Harry has a vision involving an attack upon Arthur Weasley, from the point of view of Arthur's attacker. Concerned that Voldemort will exploit this connection to Harry, Dumbledore instructs Severus Snape to give Harry Occlumency lessons to defend his mind from Voldemort's influence. These end after Harry discovers through Snape's memories why Snape hated Harry's father James (who often ridiculed him). The connection causes Harry to further isolate himself from his friends. Meanwhile, Sirius' deranged Death Eater cousin Bellatrix Lestrange escapes from Azkaban along with nine other Death Eaters. At Hogwarts, Umbridge and her "Inquisitorial Squad" expose Dumbledore's Army by forcing Cho to drink Veritaserum. Dumbledore escapes as Fudge orders his arrest. Umbridge becomes the new Headmistress.
Harry's refusal to forgive Cho causes their relationship to fall apart. After seeing another vision where Sirius is tortured by Voldemort, Harry, Ron and Hermione rush to Umbridge's fireplace to alert the Order via the Floo Network but are caught by her. When Umbridge threatens to use the Cruciatus Curse on Harry, Hermione tricks her into entering the Forbidden Forest in search of Dumbledore's "secret weapon". Hermione and Harry lead Umbridge to the hiding place of Rubeus Hagrid's giant half-brother Grawp, only to be confronted by centaurs who kidnap Umbridge after she attacks and insults them.
Harry, Hermione, Ron, Ginny Weasley, Luna Lovegood, and Neville Longbottom fly to the Ministry of Magic on Thestrals in an attempt to save Sirius. The six enter the Department of Mysteries and uncover a bottled prophecy, the object Voldemort was after. However, they are ambushed by Death Eaters led by Lucius Malfoy and Bellatrix. Lucius reveals that Harry only saw a dream of Sirius being tortured, which served as a ruse to lure Harry into the Death Eaters' grasp. Harry refuses to give Lucius the prophecy, causing a fight between Dumbledore's Army and the Death Eaters.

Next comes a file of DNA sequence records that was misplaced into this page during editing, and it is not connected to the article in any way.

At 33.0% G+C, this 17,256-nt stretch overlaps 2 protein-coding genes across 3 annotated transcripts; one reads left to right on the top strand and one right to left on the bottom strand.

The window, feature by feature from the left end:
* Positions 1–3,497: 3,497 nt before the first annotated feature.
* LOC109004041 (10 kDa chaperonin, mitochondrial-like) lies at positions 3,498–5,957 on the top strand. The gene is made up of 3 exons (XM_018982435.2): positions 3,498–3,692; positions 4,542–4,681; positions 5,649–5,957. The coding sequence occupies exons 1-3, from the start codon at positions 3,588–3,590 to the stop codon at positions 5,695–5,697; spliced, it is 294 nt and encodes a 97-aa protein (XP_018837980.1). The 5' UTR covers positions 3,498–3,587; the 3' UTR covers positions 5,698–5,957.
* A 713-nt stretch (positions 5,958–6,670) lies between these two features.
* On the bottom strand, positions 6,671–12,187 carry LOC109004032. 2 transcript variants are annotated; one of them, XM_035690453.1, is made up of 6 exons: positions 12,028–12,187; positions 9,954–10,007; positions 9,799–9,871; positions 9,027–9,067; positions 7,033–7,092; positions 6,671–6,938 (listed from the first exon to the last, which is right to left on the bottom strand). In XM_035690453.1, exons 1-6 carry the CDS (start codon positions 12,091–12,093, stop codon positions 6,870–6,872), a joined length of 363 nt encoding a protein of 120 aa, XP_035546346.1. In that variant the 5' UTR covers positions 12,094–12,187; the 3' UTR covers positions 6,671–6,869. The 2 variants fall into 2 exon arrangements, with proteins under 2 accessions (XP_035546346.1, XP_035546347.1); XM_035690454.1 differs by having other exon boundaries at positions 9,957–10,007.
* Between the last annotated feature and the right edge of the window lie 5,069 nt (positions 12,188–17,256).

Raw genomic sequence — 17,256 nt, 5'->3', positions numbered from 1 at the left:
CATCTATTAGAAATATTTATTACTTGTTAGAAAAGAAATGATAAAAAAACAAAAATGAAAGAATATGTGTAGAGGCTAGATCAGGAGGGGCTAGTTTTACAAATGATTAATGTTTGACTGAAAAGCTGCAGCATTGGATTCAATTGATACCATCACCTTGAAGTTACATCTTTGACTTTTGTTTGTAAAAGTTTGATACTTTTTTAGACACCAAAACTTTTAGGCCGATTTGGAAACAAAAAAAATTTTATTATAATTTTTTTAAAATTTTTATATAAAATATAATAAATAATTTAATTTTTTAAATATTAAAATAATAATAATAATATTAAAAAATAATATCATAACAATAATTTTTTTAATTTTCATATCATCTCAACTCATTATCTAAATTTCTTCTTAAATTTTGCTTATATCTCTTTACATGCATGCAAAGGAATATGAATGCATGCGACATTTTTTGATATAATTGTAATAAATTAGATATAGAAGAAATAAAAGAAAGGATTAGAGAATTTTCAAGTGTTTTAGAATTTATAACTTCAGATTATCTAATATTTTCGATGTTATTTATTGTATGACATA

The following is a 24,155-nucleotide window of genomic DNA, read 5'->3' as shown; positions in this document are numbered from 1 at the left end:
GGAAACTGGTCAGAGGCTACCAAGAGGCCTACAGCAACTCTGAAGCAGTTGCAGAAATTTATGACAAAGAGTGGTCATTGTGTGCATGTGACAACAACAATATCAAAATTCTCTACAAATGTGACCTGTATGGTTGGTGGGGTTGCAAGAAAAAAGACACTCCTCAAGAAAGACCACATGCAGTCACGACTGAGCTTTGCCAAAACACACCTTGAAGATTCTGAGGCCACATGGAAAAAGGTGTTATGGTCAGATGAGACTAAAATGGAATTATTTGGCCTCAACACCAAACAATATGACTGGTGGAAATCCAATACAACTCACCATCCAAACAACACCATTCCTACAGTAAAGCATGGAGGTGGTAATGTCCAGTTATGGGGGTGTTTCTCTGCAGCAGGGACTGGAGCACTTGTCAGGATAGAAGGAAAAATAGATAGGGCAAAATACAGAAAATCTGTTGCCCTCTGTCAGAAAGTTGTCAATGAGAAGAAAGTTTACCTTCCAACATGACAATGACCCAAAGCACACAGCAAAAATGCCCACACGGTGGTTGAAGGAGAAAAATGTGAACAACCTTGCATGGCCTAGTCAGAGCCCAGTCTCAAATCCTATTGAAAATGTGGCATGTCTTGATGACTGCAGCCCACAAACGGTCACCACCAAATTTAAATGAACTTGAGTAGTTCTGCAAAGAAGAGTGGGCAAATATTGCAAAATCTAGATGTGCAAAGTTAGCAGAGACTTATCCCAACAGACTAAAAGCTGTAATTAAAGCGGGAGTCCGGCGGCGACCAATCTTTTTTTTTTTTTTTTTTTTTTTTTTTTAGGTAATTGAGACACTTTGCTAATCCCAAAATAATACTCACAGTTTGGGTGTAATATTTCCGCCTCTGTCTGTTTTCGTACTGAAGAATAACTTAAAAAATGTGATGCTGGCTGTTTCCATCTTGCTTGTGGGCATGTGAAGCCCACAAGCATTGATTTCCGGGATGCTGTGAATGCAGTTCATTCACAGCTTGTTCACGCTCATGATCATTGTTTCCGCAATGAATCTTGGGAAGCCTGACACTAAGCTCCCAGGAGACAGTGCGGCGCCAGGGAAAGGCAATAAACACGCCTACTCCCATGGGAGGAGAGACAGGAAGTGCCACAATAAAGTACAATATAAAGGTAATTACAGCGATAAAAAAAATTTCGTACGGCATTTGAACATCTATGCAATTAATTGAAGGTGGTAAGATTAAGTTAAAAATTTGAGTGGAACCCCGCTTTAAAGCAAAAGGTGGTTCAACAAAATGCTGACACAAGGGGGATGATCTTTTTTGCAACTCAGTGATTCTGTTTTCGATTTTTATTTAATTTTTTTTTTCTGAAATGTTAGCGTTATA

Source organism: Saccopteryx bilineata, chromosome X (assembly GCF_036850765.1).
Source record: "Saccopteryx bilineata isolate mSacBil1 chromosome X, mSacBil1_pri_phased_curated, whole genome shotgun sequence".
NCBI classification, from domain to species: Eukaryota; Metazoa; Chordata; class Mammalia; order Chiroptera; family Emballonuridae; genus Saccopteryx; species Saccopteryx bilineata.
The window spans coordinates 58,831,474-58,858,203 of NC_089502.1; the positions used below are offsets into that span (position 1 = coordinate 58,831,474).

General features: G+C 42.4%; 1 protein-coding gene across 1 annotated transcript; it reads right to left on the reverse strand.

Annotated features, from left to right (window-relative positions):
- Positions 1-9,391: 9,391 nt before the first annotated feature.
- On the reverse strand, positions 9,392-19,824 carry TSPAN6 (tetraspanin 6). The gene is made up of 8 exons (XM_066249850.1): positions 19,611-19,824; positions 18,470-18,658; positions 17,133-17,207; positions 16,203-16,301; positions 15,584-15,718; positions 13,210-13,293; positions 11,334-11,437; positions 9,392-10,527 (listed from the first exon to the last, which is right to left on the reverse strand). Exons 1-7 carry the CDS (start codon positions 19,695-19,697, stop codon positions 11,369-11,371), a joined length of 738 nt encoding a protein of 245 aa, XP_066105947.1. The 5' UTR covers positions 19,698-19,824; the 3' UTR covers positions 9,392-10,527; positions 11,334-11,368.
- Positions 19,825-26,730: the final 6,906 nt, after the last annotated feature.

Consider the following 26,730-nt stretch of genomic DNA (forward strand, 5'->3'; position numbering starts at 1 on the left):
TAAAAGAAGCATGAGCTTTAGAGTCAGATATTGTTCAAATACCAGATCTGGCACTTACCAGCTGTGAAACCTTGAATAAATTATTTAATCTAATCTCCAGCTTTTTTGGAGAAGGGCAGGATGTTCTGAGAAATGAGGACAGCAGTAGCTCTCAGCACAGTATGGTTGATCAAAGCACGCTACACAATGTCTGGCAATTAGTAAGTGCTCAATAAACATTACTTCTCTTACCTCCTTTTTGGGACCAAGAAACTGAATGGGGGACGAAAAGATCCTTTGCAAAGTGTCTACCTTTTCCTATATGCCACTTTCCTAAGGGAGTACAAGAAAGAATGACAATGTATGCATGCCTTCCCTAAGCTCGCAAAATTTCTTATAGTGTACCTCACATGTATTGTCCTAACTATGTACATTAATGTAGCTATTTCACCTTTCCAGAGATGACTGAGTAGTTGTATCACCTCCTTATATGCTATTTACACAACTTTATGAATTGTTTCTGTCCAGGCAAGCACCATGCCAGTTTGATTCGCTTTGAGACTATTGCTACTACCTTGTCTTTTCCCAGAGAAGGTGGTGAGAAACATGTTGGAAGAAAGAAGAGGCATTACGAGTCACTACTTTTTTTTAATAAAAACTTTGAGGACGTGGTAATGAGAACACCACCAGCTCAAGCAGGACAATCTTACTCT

The Death Eaters capture everyone except Harry, threatening to kill them unless he surrenders the prophecy. As Harry obliges, the Order arrive and attack the Death Eaters. This causes Lucius to drop the prophecy, destroying it. Just as Sirius overpowers Lucius, he is killed by Bellatrix. Voldemort appears, but Dumbledore arrives through the Floo Network moments before he can kill Harry. A duel between Voldemort and Dumbledore ensues, which destroys much of the Atrium while Bellatrix escapes. Unable to defeat Dumbledore, Voldemort possesses Harry to tempt Dumbledore into sacrificing him but the love Harry feels for his friends and Sirius makes it impossible for Voldemort to remain in his body.
Ministry officials arrive right before Voldemort disapparates; Fudge is forced to admit Voldemort's return and is forced out of his position as Minister in disgrace. Umbridge is removed from Hogwarts, and Dumbledore returns as headmaster. Dumbledore explains that he distanced himself from Harry throughout the year, hoping it would lessen the risk of Voldemort using their connection. Harry comes to terms with the prophecy: "Neither can live while the other survives."
- Daniel Radcliffe as Harry Potter, a 15-year-old British wizard famous for surviving his parents' murder at the hands of Voldemort as an infant, who now enters his fifth year at Hogwarts School of Witchcraft and Wizardry.
- Rupert Grint as Ron Weasley, Harry's best friend at Hogwarts.
- Emma Watson as Hermione Granger, Harry's Muggle-born best friend and the brains of the trio.
- Helena Bonham Carter as Bellatrix Lestrange, one of Voldemort's most loyal Death Eaters and the cousin of Sirius Black.
- Robbie Coltrane as Rubeus Hagrid, the half-giant Gamekeeper and Care of Magical Creatures teacher at Hogwarts and a member of the Order of the Phoenix.
- Ralph Fiennes as Lord Voldemort, leader of the Death Eaters, a dark wizard intent on conquering the Wizarding World.
- Michael Gambon as Albus Dumbledore, the legendary Hogwarts headmaster and leader of the Order of the Phoenix.
- Brendan Gleeson as Mad-Eye Moody, Harry's ex-Defense Against the Dark Arts teacher and a member of the Order of the Phoenix.
- Richard Griffiths as Vernon Dursley, Harry's Muggle uncle.